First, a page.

WildEarth Guardians v. Salazar

Filing 54

ORDER, denying Arizona and New Mexico Cattle Growers' Associations' 33 motion to intervene; they may participate as amici curiae, if they choose to do so, they shall file one brief by 12/16/09; denying Plaintiff's 41 motion to supp lement the administrative record; denying as moot Cattle Growers' 50 motion to strike; denying as moot Plaintiff's 47 motion for extension of time; denying as moot Plaintiff's 48 motion for leave to file excess pages. Signed by Judge Frederick J Martone on 11/24/09.(REW, )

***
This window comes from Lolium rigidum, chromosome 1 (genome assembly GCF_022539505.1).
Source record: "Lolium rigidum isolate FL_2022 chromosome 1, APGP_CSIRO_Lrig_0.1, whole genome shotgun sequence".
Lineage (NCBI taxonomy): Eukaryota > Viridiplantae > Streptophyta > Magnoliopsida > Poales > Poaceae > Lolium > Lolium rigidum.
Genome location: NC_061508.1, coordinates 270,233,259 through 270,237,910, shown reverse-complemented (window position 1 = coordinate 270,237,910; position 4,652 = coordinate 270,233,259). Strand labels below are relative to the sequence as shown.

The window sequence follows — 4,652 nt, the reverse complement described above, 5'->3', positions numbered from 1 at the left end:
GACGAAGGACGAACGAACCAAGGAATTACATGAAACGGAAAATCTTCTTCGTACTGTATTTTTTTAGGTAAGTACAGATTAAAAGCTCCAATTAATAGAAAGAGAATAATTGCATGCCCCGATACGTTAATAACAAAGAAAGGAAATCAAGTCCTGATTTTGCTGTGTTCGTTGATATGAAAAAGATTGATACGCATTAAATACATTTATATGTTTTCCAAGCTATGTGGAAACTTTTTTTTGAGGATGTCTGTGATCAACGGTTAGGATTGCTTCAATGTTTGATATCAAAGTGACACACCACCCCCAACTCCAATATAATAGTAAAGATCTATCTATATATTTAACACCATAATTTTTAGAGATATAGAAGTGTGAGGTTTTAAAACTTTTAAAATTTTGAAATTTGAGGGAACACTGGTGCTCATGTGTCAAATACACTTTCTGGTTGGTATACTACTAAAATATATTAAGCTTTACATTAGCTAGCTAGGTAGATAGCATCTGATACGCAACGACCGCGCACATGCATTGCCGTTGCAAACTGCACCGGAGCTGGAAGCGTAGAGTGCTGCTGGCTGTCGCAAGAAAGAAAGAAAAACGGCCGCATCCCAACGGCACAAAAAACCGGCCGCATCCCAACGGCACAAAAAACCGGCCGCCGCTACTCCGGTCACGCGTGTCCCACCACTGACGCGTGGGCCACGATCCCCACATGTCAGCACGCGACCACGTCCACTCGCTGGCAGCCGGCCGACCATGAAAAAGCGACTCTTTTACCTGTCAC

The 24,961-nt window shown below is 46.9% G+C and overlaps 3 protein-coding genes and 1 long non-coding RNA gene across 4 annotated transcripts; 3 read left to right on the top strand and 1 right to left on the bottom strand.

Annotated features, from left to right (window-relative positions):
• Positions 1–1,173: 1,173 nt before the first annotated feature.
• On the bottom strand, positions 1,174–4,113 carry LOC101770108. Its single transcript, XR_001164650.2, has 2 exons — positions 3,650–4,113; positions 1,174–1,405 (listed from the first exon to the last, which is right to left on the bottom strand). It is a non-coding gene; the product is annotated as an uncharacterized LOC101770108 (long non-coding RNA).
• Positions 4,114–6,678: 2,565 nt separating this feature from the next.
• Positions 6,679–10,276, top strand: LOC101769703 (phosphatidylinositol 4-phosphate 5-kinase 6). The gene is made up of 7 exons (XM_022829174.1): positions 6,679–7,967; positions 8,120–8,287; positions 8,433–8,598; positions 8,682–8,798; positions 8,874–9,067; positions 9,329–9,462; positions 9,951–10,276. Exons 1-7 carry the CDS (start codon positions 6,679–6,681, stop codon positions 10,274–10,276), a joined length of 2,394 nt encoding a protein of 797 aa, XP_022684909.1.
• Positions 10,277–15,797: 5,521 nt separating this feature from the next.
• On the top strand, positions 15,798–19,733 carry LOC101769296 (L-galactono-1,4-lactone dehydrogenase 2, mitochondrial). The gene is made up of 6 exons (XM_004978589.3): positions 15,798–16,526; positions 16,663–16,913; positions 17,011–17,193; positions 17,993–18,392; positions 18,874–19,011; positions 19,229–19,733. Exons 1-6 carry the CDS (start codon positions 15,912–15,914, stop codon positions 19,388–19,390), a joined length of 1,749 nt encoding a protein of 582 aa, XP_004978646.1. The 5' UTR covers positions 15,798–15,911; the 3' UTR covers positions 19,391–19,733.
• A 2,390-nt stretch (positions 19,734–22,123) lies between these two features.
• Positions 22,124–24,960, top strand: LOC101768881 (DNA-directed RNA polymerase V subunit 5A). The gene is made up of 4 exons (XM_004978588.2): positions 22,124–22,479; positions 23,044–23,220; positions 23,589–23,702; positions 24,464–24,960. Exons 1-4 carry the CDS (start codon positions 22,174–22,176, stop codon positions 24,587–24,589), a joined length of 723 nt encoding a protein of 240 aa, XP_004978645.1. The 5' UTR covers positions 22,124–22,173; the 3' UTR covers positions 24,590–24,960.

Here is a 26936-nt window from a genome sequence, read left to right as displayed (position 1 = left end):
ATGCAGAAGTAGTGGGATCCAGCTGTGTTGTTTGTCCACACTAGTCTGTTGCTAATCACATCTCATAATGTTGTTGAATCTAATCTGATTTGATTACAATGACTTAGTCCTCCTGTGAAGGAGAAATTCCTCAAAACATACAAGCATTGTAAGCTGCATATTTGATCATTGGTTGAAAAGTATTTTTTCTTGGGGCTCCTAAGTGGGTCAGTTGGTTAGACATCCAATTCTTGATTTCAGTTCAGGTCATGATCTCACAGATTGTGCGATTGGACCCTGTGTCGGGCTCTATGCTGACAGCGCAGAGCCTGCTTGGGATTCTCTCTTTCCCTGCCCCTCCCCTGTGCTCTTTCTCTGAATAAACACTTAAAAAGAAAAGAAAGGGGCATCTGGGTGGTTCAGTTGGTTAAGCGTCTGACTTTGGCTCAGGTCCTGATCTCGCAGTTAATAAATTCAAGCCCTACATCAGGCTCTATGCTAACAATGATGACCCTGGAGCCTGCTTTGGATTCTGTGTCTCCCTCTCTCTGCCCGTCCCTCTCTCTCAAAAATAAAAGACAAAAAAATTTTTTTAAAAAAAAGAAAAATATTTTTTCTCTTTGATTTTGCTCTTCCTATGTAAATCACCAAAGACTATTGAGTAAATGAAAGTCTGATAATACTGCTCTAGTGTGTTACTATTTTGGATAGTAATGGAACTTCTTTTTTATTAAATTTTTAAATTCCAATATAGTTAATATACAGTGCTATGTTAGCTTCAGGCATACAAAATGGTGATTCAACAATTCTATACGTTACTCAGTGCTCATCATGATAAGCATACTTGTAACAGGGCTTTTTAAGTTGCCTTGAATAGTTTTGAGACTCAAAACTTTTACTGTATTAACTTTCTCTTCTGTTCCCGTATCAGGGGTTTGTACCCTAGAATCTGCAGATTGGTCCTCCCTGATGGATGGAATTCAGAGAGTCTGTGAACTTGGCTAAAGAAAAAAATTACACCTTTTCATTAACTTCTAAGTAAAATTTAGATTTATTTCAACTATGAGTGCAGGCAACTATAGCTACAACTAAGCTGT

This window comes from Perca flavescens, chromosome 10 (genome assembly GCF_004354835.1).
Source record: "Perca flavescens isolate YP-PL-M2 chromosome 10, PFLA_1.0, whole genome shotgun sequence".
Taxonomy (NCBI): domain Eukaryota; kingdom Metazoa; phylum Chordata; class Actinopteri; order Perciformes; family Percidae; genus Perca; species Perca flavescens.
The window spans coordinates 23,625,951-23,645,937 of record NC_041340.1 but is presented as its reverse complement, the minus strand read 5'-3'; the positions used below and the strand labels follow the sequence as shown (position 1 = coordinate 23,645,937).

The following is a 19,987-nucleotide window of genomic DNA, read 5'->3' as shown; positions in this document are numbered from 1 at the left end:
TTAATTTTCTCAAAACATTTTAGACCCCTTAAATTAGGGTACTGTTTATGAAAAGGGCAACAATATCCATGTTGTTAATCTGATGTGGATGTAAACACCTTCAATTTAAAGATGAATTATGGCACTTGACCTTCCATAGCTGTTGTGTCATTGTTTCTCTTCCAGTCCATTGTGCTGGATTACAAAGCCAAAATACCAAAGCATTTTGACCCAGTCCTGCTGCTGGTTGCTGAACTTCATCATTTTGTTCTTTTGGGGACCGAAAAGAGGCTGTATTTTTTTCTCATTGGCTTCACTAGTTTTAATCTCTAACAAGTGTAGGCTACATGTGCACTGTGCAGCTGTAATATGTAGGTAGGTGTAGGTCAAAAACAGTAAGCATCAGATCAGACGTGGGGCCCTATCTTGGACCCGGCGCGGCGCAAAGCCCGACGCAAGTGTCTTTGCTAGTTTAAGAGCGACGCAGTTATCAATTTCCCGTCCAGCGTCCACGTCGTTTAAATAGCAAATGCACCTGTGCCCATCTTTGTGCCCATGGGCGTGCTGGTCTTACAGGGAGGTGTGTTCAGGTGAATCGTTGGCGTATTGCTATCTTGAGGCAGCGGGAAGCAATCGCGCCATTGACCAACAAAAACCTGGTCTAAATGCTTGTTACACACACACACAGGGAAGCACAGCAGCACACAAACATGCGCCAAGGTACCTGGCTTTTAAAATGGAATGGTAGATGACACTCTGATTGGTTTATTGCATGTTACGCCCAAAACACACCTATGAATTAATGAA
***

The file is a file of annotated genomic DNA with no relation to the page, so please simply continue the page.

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1 2 3 4 5 6 7 8 9 10 11 12 13 14 15 16 17 18 19 20 21 22 23 24 25 26 27 28 WO NOT FOR PUBLICATION IN THE UNITED STATES DISTRICT COURT FOR THE DISTRICT OF ARIZONA ) ) ) Plaintiff, ) ) vs. ) ) Ken Salazar, U.S. Secretary of the Interior,) ) sued in his official capacity, ) ) Defendant. ) ) WildEarth Guardians, No. CV-09-00574-PHX-FJM ORDER Plaintiff WildEarth Guardians brings this action challenging the Secretary's finding in response to a petition to list the Gunnison's prairie dog under the Endangered Species Act ("ESA"), 16 U.S.C. 1531-1544, and the Administrative Procedure Act ("APA"), 5 U.S.C. 701-706. The court has before it a motion to intervene by Arizona and New Mexico Cattle Growers' Associations ("Cattle Growers") (doc. 33), plaintiff's response (doc. 43), and Cattle Growers' reply (doc. 44). We also have before us plaintiff's motion to supplement the administrative record (doc. 41), the Secretary's response (doc. 45), and plaintiff's reply (doc. 46). Finally, we have before us Cattle Growers' motion to strike (doc. 50) plaintiff's notice of new evidence (doc. 49), responses by the Secretary and plaintiff (docs. 52 & 53), and plaintiff's motions for an extension of time and for leave to file excess pages (docs. 47 & 48). 1 2 3 4 5 6 7 8 9 10 11 12 13 14 15 16 17 18 19 20 21 22 23 24 25 26 27 28 I. Background In February 2004, plaintiff's predecessor filed a petition to list the Gunnison's prairie dog under the ESA. On February 5, 2008, the Secretary found that listing is not warranted in the prairie portion of its range and warranted but precluded by higher priority proposals in the montane portion of its range. The prairie portion includes parts of Arizona, Utah, and western New Mexico. The montane portion includes parts of Colorado and New Mexico. On March 24, 2009, plaintiff filed this action challenging the Secretary's finding on three grounds. Plaintiff contends that the Secretary cannot find that a species warrants listing only in a significant portion of its range. Alternatively, plaintiff contends that the Secretary impermissibly found that listing is not warranted in the prairie portion and precluded in the montane portion. On April 16, 2009, Gunnison County moved to intervene. Although we granted the motion, the county subsequently agreed to participate as an amicus curiae during a scheduling conference on September 4, 2009. Through a motion filed on October 9, 2009, Cattle Growers now seek to intervene as of right or permissively under Rule 24, Fed. R. Civ. P., to defend the Secretary's finding. In a separate motion, plaintiff seeks to supplement the administrative record filed by the Secretary with thirteen documents it contends either should have been included in the record or should be accepted as extra-record material. II. Motion to Intervene as of Right Cattle Growers contend that they have a right to intervene. Under Rule 24(a)(2), Fed. R. Civ. P., intervention as of right requires a timely motion, a "significantly protectable" interest relating to the property or transaction that is the subject of the action, the potential for the action's disposition to impair or impede the ability to protect the interest as a practical matter, and inadequate representation of the interest by the existing parties. Nw. Forest Res. Council v. Glickman, 82 F.3d 825, 836 (9th Cir. 1996) (citation omitted). Plaintiff contends that Cattle Growers cannot meet any of the requirements. -2- 1 2 3 4 5 6 7 8 9 10 11 12 13 14 15 16 17 18 19 20 21 22 23 24 25 26 27 28 Cattle Growers must show that their motion to intervene is timely. Determining timeliness involves three criteria: the stage of the proceedings, prejudice to the parties, and the reason for the delay. Id. Despite plaintiff pointing out their failure in its response, Cattle Growers do not give a reason for their six-month delay. "A party seeking to intervene must act as soon as he knows or has reason to know that his interests might be adversely affected by the outcome of the litigation." United States v. Oregon, 913 F.2d 576, 589 (9th Cir. 1990) (quotation and citation omitted). Although Cattle Growers agree to abide by the briefing schedule set for summary judgment, which is the determinative stage of these proceedings, their intervention at this point would be potentially disruptive. On the other hand, the potential for prejudice is low because the scope of this action is limited to a review on an administrative record. In light of the stage of the proceedings and the lack of a reason for the delay, we conclude that Cattle Growers' motion is untimely. Cattle Growers must also show that they have a sufficient protectable interest related to this action and that the disposition of this action would impair its protection. Cattle Growers assert that their members' economic and property interests in ranches, grazing permits, and leases covering land inhabited by the Gunnison's prairie dog are significantly protectable. And they claim that their ability to protect these interests would be negatively affected if plaintiff prevails. We disagree. Our inquiry is narrowly focused on the Secretary's compliance with provisions of the ESA that only require performance by the federal government. See 16 U.S.C. 1532, 1533(b)(3) (defining terms and detailing the Secretary's responsibility to respond to petitions). In actions to compel the federal government's compliance with the National Environmental Policy Act ("NEPA"), 42 U.S.C. 4321-4347, private parties may not intervene as of right as defendants because they cannot violate the NEPA. See Kootenai Tribe of Idaho v. Veneman, 313 F.3d 1094, 1108 (9th Cir. 2002). The same reasoning applies here. Because plaintiff only seeks to compel the Secretary to comply with ESA provisions that private parties cannot violate, Cattle Growers do not have a sufficient interest to intervene as defendants as of right. See Sw. Ctr. for Biological Diversity v. U.S. Forest Serv., 82 F. Supp. 2d 1070, 1073-74 (D. Ariz. 2000) -3- 1 2 3 4 5 6 7 8 9 10 11 12 13 14 15 16 17 18 19 20 21 22 23 24 25 26 27 28 (applying NEPA rule in an ESA compliance action at the liability phase). Indeed, in complying with the ESA provisions at issue, the Secretary may not consider Cattle Growers' asserted interests. See 16 U.S.C. 1533(b)(1)(A). Moreover, were plaintiff to prevail, Cattle Growers' ability to protect their interests would not be impaired because they could participate in the resulting administrative process should the Secretary find listing warranted and not precluded and potentially challenge a future decision to list the Gunnison's prairie dog. See Friends of the Wild Swan, Inc. v. U.S. Fish & Wildlife Serv., 896 F. Supp. 1025, 1027-28 (D. Or. 1995) (denying private parties' motion to intervene as of right to defend decision not to list a species on the same grounds). Cattle Growers have not met the interest and impairment requirements. Finally, Cattle Growers must show that the Secretary might not adequately represent their interests in defending the Secretary's finding. Adequacy of representation depends on whether a party's interest is such that it will undoubtedly make all of a proposed intervenor's arguments, whether a party is capable and willing to make such arguments, and whether a proposed intervenor would offer any necessary elements to the proceeding that other parties would neglect. Arakaki v. Cayetano, 324 F.3d 1078, 1086 (9th Cir. 2003). A presumption of adequacy arises when a proposed intervenor and a party share the same ultimate objective. Id. Cattle Growers and the Secretary have the same objective of upholding the Secretary's finding, which makes the Secretary's representation presumptively adequate. To be sure, Cattle Growers' economic and property interests are not shared by the Secretary. However, given the narrow "arbitrary, capricious, an abuse of discretion, or otherwise not in accordance with law" standard of review applicable to this action, it is unlikely that Cattle Growers would make any contentions beyond, or appreciably different from, the Secretary's or add any necessary element. 5 U.S.C. 706. Cattle Growers have not shown that the Secretary's representation would be potentially inadequate. Considering all four requirements, we conclude that Cattle Growers are not entitled to intervene under Rule 24(a)(2), Fed. R. Civ. P. We deny Cattle Growers' motion to intervene as of right. -4- 1 2 3 4 5 6 7 8 9 10 11 12 13 14 15 16 17 18 19 20 21 22 23 24 25 26 27 28 III. Motion to Intervene Permissively Cattle Growers also move for permissive intervention. We may permit someone to intervene on a timely motion who "has a claim or defense that shares with the main action a common question of law or fact," when it would not cause undue delay or prejudice. Rule 24(b), Fed. R. Civ. P. The likelihood that Cattle Growers' contentions would mirror the Secretary's and the adequacy of the Secretary's representation weigh against permissive intervention, as do the statutory relevance of Cattle Growers' asserted interests and the potential to prolong disposition of this action. The potential for prejudice is low. On balance, we deny Cattle Growers' motion to permit intervention. We invite Cattle Growers to participate as amici curiae to the same extent as Gunnison County. IV. Motion to Supplement the Record Plaintiff moves to supplement the administrative record with thirteen documents it contends were either before the Secretary, and thus a part of the record, or should be accepted as extra-record material. In response, the Secretary points out that one of the documents actually is in the record and concedes that another was left out inadvertently. See Motion to Supplement, Exs. J-K. The Secretary submits an affidavit from the U.S. Fish and Wildlife Service averring that none of the remaining eleven documents was considered and he opposes accepting any extra-record material. Under the APA, judicial review of the Secretary's finding is limited to review of the whole record on which the administrative decision was based. See Thompson v. U.S. Dept. of Labor, 885 F.2d 551, 555 (9th Cir. 1989). The whole record consists of all documents and materials directly or indirectly considered by the Secretary, including evidence contrary to his position. Id. Plaintiff contends that nine documents cited in the petition to list the Gunnison's prairie dog were before the Secretary. These documents include field reports, a map, several emails, and a memo. See Motion to Supplement, Exs. A-I. Plaintiff also contends that two reports cited in a report in the record were before the Secretary. See id., Exs. L-M. It does not claim that these documents were physically before the Secretary. Rather, it claims that the Secretary either necessarily considered the documents while -5- 1 2 3 4 5 6 7 8 9 10 11 12 13 14 15 16 17 18 19 20 21 22 23 24 25 26 27 28 evaluating the petition or necessarily considered them insofar as they are cited in documents he did consider. We disagree. The Secretary reviews petitions to see whether they present "substantial scientific or commercial information indicating that the petitioned action may be warranted." 16 U.S.C. 1533(b)(3)(A). By regulation, he considers, among other things, whether the petition "is accompanied by appropriate supporting documentation in the form of bibliographic references." 50 C.F.R. 424.14. Plaintiff maintains that the Secretary must have considered nine of the sources cited in the petition during this process. Whatever the efficacy of reviewing every cited source to determine whether a petition presents substantial information, it is not required. Moreover, given the nature of the nine documents, the petition's reliance on them, and plaintiff's representation that only sixty-five of the approximately 196 sources referenced in the petition appear in the record, we find no suggestion of selective exclusion. The Secretary did not necessarily consider these documents during his evaluation of the petition. Next, plaintiff contends that considering the petition and a report in the record requires considering their underlying sources, if only indirectly. Thus, all eleven documents were before the Secretary by way of citation. In response, the Secretary claims that a consideration-through-citation rule would be practically unworkable because it would require collecting all sources cited in all reports. These positions are, of course, extremes. For present purposes, we find no indication that either the petition or the report relies so heavily on the underlying sources in question that one might fairly be said to have considered the sources merely by considering the documents in which they are cited. Therefore, we deny plaintiff's motion to the extent that it seeks to challenge the record as incomplete. Finally, plaintiff also moves to include the same eleven documents as extra-record material in order to explain complex issues. Extra-record material may be considered by the court where it is "necessary to explain technical terms or complex subject matter." Inland Empire Pub. Lands Council v. Glickman, 88 F.3d 697, 704 (9th Cir. 1996). None of the documents offered by plaintiff would aid a layperson's understanding of the basic concepts -6- 1 2 3 4 5 6 7 8 9 10 11 12 13 14 15 16 17 18 19 20 21 22 23 24 25 26 27 28 involved. Accordingly, we deny plaintiff's motion to supplement the record with extrarecord material. V. Motion to Strike We deny Cattle Growers' motion to strike plaintiff's notice of new evidence as moot because we deny Cattle Growers' motion to intervene on other grounds. Plaintiff submits a press release and a newspaper article in an effort to stir the waters with respect to Cattle Growers' intentions as proposed intervenors. We do not consider plaintiff's new evidence and we do not question Cattle Growers' representations. Nevertheless, Cattle Growers' motion to strike is now moot and it is denied for that reason. IT IS THEREFORE ORDERED DENYING Arizona and New Mexico Cattle Growers' Associations' motion to intervene (doc. 33). They may participate as amici curiae. If they choose to do so, they shall file one brief no later than December 16, 2009. IT IS FURTHER ORDERED DENYING plaintiff's motion to supplement the administrative record (doc. 41). Within thirty days of this order, the Secretary shall file a supplemental administrative record incorporating Jack F. Cully, Jr.'s "Growth and LifeHistory Changes in Gunnison's Prairie Dogs After a Plague Epizootic" from the Journal of Mammalogy. The parties may cite the Cully report as it appears in plaintiff's motion to supplement for purposes of summary judgment briefing. On grounds of mootness, IT IS FURTHER ORDERED DENYING Cattle Growers' motion to strike (doc. 50), DENYING plaintiff's motion for extension of time (doc. 47), and DENYING plaintiff's motion for leave to file excess pages (doc. 48). DATED this 24th day of November, 2009. -7-